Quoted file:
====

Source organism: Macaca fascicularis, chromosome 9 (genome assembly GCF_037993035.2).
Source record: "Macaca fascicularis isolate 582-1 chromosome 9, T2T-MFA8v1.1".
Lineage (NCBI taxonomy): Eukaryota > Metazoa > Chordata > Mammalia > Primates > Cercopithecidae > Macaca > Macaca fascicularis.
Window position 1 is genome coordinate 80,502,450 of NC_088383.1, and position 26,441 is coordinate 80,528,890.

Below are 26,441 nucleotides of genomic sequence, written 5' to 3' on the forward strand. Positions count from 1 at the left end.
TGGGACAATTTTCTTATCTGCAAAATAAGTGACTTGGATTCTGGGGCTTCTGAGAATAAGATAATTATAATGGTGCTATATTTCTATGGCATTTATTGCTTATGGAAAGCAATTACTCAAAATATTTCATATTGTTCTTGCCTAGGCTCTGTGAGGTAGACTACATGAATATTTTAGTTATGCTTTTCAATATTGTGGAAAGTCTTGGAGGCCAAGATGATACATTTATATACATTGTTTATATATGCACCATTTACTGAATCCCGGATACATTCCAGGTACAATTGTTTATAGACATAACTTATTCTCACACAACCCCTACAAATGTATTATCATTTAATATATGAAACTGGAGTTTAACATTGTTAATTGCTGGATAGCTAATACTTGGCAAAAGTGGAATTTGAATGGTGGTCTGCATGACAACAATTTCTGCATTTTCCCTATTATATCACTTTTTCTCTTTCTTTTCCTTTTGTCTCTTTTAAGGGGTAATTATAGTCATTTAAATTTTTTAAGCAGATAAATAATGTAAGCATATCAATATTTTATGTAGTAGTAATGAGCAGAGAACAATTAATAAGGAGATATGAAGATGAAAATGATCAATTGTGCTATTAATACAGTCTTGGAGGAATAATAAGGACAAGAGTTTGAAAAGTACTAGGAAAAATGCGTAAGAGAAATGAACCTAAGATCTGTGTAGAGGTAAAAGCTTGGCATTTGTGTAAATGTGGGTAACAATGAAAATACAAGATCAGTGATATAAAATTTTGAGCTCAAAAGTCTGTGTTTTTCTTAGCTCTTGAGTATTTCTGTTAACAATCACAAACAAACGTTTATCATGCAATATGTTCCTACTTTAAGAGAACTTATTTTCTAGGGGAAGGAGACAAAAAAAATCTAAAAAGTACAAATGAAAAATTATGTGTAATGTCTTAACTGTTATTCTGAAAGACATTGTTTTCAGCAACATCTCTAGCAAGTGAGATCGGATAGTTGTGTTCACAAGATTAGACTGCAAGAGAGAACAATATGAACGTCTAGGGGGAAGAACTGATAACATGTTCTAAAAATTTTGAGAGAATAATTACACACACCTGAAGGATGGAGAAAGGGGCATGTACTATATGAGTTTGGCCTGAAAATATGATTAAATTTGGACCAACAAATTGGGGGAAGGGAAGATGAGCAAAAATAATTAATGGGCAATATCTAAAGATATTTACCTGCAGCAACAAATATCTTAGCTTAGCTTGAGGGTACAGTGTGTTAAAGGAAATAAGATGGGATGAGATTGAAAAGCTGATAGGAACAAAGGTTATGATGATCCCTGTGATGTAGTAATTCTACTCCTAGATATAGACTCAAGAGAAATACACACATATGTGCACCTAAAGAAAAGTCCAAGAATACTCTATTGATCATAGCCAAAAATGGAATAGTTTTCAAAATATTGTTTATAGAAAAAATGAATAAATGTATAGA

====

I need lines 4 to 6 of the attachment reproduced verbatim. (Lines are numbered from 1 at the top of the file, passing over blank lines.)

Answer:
Window position 1 is genome coordinate 80,502,450 of NC_088383.1, and position 26,441 is coordinate 80,528,890.

Below are 26,441 nucleotides of genomic sequence, written 5' to 3' on the forward strand. Positions count from 1 at the left end.
TGGGACAATTTTCTTATCTGCAAAATAAGTGACTTGGATTCTGGGGCTTCTGAGAATAAGATAATTATAATGGTGCTATATTTCTATGGCATTTATTGCTTATGGAAAGCAATTACTCAAAATATTTCATATTGTTCTTGCCTAGGCTCTGTGAGGTAGACTACATGAATATTTTAGTTATGCTTTTCAATATTGTGGAAAGTCTTGGAGGCCAAGATGATACATTTATATACATTGTTTATATATGCACCATTTACTGAATCCCGGATACATTCCAGGTACAATTGTTTATAGACATAACTTATTCTCACACAACCCCTACAAATGTATTATCATTTAATATATGAAACTGGAGTTTAACATTGTTAATTGCTGGATAGCTAATACTTGGCAAAAGTGGAATTTGAATGGTGGTCTGCATGACAACAATTTCTGCATTTTCCCTATTATATCACTTTTTCTCTTTCTTTTCCTTTTGTCTCTTTTAAGGGGTAATTATAGTCATTTAAATTTTTTAAGCAGATAAATAATGTAAGCATATCAATATTTTATGTAGTAGTAATGAGCAGAGAACAATTAATAAGGAGATATGAAGATGAAAATGATCAATTGTGCTATTAATACAGTCTTGGAGGAATAATAAGGACAAGAGTTTGAAAAGTACTAGGAAAAATGCGTAAGAGAAATGAACCTAAGATCTGTGTAGAGGTAAAAGCTTGGCATTTGTGTAAATGTGGGTAACAATGAAAATACAAGATCAGTGATATAAAATTTTGAGCTCAAAAGTCTGTGTTTTTCTTAGCTCTTGAGTATTTCTGTTAACAATCACAAACAAACGTTTATCATGCAATATGTTCCTACTTTAAGAGAACTTATTTTCTAGGGGAAGGAGACAAAAAAAATCTAAAAAGTACAAATGAAAAATTATGTGTAATGTCTTAACTGTTATTCTGAAAGACATTGTTTTCAGCAACATCTCTAGCAAGTGAGATCGGATAGTTGTGTTCACAAGATTAGACTGCAAGAGAGAACAATATGAACGTCTAGGGGGAAGAACTGATAACATGTTCTAAAAATTTTGAGAGAATAATTACACACACCTGAAGGATGGAGAAAGGGGCATGTACTATATGAGTTTGGCCTGAAAATATGATTAAATTTGGACCAACAAATTGGGGGAAGGGAAGATGAGCAAAAATAATTAATGGGCAATATCTAAAGATATTTACCTGCAGCAACAAATATCTTAGCTTAGCTTGAGGGTACAGTGTGTTAAAGGAAATAAGATGGGATGAGATTGAAAAGCTGATAGGAACAAAGGTTATGATGATCCCTGTGATGTAGTAATTCTACTCCTAGATATAGACTCAAGAGAAATACACACATATGTGCACCTAAAGAAAAGTCCAAGAATACTCTATTGATCATAGCCAAAAATGGAATAGTTTTCAAAATATTGTTTATAGAAAAAATGAATAAATGTATAGA